Does Having to Remember the Position of a Target Improve Reaction Time?

in Motor Control

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Louise Parr-Brownlie
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Jeffrey Wickens
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J. Greg Anson
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Brian Hyland
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In the monkey, reaction time in a precued delayed response task was found to be faster when the animals had to remember the precue than when it was continually available (Smyrnis, Taira, Ashe, & Georgopoulos, 1992). We investigated whether this reflects a general principle that applies to all types of precued tasks. However, we found the opposite result in a simpler task in humans. Our findings suggest that the beneficial effect of a memory requirement on reaction time in the monkey may reflect an effect of task difficulty, rather than a fundamental process involved in all precued movement tasks.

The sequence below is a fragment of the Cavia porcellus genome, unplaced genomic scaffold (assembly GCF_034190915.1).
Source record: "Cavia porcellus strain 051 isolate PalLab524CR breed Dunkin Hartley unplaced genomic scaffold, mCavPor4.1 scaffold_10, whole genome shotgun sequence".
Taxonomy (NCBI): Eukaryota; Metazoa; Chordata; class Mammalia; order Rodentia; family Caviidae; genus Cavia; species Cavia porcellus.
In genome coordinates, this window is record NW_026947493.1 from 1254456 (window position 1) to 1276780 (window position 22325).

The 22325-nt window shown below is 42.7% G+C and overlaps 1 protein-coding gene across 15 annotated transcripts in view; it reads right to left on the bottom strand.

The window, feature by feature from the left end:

The authors are with the Center for Neuroscience, University of Otago, New Zealand. Louise Parr-Brownlie and Brian Hyland are also with the Department of Physiology, Jeffrey Wickens is also with the Department of Anatomy and Structural Biology, and J. Greg Anson is also with the School of Physical Education. Direct correspondence to Brian Hyland, Department of Physiology, P.O. Box 913, Dunedin, New Zealand.

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